Lorenzo  Bonometto

All human works, when not linked to the identity of their location and place, risk producing monsters.

If this is the principal meaning of Villa Frankenstein, a supplementary message, also explicit in Ruskin’s notes, should guide this experience: the attention to details, to ‘close looking’, is fundamental – even ‘strategic’ – for the conception and understanding of a place.

The Venice Lagoon courtesy of Google Maps

Thus here we are in the serpentine Venetian Lagoon, winding between the magnificence of the past, old monsters and new; but the spirit of the place persists, even if profoundly subdued under the spell of sleep.
It continues to offer extraordinary sights, rich with simultaneously real and symbolic meaning. The barena with its succulent plants, the birds that populate it, the past and present Lagoon forming the exhibition at the British Pavilion – from near and far they all speak to us of this.

The barene (saltmarshes) are flat tabular areas regularly submerged during high tide and covered by distinctive vegetation that can thrive in the salt water.

In the Venetian Lagoon these are considered the most characteristic elements of nature and landscape; but they can also be read as a metaphor of the city. For like Venice they developed on that thin borderline between the emerged world and the submerged one, between sky, land and sea, with the rarity and functionality of such amphibian, water-breathing locations. And like Venice they cannot be understood, maintained and protected if one limits oneself to their image as an aesthetic vision, without considering their relation to water and tide which is the very foundation of their existence.

It is a metaphor which operates on more than one scale. Taking off from Marco Polo Airport, for example, we all remain fascinated by the lagoon beneath us, its barene and canals together drawing arabesques of astonishing harmony. But we also find these same designs in Venice itself, in the Grand Canal, which demonstrates the ancient nature of these river branches. Their meandering forms, in the shape of the city itself, bear witness to those islands on which the city is born.

Gliding in a boat in the more intimate areas of the Lagoon, the barene offer themselves to us from afar, like lines on the horizon, marking once again the boundaries of water and sky, just as the Venetian skyline appears to those who enter the basin of San Marco. Alighting on the marsh and touching a plant, it is easy to perceive the extreme adaptation expressed by these living forms, just as Venetian culture has expressed solutions and visions of life born of its own close relationship with the water and the tide.

The ‘Saltmarsh in a Tank’ on the terrace of the British Pavilion, besides inviting us to some ‘close looking’, also proposes itself as one more metaphor, a bitter prophecy of the future of the Lagoon and the city. Re-creating a marsh a few metres above the actual Lagoon is like creating one a thousand kilometres away, or indeed on a spaceship. The stainless steel borders that contain this barena emphasise that displacement. Extrapolated from the borderline between sea and sky, this model line can become vital only if it is re-staged artificially, complete with tidal ebb and flow; and only if this realisation accurately corresponds to the system’s natural dynamism, and the typical species and their requirements, including the passing of the seasons evidenced by the flowering of plants and dying off of certain species in winter.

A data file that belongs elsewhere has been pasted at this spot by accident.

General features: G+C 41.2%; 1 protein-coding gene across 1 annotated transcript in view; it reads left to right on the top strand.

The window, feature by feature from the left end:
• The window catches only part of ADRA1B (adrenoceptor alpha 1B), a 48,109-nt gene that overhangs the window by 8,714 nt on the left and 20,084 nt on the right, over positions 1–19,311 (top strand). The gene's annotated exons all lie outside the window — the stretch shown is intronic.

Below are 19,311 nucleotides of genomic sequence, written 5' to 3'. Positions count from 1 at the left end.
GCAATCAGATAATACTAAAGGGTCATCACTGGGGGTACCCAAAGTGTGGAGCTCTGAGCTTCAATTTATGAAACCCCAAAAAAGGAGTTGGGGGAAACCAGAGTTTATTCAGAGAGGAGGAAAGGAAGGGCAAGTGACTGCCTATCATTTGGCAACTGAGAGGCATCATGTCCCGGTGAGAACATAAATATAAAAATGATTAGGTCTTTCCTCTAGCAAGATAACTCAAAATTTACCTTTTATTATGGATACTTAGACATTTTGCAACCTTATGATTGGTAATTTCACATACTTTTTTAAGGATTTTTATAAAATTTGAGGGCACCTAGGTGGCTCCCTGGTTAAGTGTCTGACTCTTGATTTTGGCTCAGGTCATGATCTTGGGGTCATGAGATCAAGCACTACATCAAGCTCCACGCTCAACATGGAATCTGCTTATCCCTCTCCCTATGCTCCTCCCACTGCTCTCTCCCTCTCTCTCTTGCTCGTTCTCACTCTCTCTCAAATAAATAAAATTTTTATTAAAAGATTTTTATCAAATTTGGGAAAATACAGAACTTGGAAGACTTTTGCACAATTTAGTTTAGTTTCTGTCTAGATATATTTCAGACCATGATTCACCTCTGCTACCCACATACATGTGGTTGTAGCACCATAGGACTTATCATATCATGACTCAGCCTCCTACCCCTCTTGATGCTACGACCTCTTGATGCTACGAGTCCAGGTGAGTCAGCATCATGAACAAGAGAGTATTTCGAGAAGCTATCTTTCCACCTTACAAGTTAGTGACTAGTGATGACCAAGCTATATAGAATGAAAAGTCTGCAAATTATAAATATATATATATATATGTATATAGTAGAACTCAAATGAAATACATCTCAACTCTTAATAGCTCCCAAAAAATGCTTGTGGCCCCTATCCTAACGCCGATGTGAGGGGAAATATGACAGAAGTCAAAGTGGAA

But the reality is something else.

In Las Vegas there exists a second Venice, with as many gondolas as on the Grand Canal, but on the second storey of a large hotel complex, rebuilt according to stereotypes, like a toy country for a civilisation in decadent decline. Sometimes Villa Frankenstein surpasses itself.

We hope that Venice finds other, more genuine, outposts with ties to its history and culture, to its bond with the Lagoon itself, and to the latter’s ‘respiratory system’.

For the barene truly are the lungs of the Lagoon, in their vast extent and their elasticity – though they certainly cannot fit or function thus in a tank …

Today, the acceleration of sea level rise conjures up disquieting scenarios for Venice as for all coastal cities (and not for these alone). And there is a deep fear that those much-vaunted development works at the sea inlets (which we can only hope succeed) will provide a solution for only a few decades at most. Thus the ‘Saltmarsh in a Tank’ anticipates a scenario – one that nobody wants but which we must consider in our investigation of diverse solutions – the scenario of ‘Venice in a Tank’.